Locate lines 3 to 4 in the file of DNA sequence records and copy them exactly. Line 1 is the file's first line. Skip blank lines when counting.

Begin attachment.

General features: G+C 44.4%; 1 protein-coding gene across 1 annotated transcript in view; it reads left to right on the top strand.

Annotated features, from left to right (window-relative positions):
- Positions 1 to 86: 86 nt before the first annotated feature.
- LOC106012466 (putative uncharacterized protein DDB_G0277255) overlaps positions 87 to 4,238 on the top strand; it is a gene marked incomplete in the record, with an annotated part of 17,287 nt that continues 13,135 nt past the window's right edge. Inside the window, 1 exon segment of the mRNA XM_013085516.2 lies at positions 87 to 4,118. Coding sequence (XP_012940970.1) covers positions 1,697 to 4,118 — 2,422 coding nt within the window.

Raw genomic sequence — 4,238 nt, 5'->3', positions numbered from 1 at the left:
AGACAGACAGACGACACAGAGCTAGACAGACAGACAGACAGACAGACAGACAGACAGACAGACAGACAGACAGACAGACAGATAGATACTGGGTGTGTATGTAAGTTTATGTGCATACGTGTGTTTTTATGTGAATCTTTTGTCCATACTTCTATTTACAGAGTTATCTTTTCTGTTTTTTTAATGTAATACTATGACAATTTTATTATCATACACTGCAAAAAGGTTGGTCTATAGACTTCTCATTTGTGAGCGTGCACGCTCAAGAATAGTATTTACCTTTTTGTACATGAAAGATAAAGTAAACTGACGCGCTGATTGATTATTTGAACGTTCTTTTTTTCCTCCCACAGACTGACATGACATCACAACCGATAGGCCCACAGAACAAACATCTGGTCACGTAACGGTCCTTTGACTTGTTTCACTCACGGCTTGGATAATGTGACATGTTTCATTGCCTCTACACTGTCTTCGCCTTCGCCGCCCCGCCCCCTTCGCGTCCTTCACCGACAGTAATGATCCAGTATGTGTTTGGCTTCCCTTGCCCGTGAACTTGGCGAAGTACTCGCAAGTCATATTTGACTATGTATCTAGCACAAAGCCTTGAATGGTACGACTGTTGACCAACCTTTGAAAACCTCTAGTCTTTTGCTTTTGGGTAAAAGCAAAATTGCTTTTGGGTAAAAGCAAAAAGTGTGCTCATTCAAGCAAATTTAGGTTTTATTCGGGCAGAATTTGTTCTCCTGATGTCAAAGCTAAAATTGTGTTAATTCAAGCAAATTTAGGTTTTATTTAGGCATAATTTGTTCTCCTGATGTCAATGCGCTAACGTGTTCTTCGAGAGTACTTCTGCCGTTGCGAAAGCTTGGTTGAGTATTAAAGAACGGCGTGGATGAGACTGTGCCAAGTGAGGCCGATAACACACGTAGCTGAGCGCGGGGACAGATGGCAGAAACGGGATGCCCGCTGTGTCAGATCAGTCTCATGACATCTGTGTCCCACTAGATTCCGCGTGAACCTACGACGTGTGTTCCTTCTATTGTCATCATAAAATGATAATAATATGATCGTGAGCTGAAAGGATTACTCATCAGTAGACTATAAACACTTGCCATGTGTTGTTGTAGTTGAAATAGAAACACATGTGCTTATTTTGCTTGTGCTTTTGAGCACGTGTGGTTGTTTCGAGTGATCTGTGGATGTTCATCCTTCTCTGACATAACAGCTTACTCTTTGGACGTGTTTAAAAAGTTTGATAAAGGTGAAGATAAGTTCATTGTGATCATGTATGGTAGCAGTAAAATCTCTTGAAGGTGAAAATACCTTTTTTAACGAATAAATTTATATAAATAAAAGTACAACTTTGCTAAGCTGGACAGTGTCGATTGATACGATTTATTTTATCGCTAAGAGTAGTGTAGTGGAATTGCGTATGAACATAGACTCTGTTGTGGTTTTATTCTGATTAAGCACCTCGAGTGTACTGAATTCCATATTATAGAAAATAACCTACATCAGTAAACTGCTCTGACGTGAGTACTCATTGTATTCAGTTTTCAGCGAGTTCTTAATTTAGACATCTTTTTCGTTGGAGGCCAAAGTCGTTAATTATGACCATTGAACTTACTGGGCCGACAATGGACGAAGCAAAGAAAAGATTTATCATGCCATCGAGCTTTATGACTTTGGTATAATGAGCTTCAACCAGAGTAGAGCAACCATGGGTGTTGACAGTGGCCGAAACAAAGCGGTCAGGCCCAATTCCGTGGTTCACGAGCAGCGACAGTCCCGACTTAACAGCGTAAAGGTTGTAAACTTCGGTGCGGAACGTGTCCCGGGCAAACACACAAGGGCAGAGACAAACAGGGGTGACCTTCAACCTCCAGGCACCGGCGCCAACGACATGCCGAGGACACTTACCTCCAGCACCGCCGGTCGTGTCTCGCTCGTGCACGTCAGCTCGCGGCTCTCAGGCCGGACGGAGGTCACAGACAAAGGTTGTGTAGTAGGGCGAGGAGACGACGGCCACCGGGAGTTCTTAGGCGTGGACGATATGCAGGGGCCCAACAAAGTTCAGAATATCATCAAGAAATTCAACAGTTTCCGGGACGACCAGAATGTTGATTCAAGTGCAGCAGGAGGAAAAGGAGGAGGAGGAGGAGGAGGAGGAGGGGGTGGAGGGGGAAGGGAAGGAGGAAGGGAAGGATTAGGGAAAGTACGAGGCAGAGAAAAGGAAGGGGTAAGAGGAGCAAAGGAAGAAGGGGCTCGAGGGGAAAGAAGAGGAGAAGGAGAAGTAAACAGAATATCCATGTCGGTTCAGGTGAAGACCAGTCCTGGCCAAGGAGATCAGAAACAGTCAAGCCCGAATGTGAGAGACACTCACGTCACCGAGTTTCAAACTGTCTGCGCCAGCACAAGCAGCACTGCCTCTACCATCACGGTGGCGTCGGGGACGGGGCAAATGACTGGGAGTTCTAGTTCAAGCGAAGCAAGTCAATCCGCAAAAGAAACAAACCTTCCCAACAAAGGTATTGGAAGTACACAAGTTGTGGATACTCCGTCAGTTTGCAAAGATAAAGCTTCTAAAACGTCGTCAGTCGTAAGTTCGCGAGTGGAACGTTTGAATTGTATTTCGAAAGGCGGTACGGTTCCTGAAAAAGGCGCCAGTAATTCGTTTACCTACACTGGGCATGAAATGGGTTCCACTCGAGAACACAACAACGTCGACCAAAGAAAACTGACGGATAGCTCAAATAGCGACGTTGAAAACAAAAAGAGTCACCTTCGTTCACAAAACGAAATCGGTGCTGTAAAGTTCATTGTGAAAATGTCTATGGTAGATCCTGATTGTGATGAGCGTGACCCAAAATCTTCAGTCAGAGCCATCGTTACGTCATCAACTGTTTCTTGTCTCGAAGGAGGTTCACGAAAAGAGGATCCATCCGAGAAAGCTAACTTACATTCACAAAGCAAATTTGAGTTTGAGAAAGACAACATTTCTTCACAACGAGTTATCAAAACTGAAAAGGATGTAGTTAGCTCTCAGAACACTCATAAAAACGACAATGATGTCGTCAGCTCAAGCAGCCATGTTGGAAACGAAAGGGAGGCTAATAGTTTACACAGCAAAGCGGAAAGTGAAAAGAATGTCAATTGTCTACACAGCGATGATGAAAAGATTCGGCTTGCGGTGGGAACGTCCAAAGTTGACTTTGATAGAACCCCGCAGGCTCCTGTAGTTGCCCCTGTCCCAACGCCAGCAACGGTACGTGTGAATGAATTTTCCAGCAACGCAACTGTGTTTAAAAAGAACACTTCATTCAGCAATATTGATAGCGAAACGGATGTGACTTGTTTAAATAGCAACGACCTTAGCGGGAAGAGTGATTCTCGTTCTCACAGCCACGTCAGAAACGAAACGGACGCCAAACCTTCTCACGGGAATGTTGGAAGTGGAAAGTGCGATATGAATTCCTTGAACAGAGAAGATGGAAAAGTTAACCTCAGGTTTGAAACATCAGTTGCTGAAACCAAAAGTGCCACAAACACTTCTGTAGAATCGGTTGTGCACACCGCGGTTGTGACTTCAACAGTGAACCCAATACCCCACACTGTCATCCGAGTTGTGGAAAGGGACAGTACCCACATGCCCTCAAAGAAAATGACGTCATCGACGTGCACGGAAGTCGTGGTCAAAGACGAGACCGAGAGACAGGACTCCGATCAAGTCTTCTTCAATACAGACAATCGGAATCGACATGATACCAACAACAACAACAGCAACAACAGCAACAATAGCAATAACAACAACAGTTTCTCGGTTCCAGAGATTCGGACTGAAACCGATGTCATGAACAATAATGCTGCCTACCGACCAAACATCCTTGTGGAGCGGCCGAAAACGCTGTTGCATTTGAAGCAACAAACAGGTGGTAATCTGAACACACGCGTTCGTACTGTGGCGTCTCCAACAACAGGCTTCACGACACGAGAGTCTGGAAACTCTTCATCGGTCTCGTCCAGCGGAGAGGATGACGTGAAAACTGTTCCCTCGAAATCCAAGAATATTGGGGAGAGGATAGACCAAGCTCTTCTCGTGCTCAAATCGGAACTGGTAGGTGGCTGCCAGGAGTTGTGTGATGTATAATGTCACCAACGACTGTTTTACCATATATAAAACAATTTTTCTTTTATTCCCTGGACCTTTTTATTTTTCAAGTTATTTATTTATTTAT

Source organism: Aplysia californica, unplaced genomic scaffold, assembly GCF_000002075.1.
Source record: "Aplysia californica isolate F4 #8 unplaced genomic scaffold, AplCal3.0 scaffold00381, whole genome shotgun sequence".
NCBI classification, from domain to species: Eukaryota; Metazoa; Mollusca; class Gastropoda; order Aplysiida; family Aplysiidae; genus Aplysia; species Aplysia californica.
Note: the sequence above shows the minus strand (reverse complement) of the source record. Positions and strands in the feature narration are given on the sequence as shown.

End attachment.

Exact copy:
- Positions 1 to 86: 86 nt before the first annotated feature.
- LOC106012466 (putative uncharacterized protein DDB_G0277255) overlaps positions 87 to 4,238 on the top strand; it is a gene marked incomplete in the record, with an annotated part of 17,287 nt that continues 13,135 nt past the window's right edge. Inside the window, 1 exon segment of the mRNA XM_013085516.2 lies at positions 87 to 4,118. Coding sequence (XP_012940970.1) covers positions 1,697 to 4,118 — 2,422 coding nt within the window.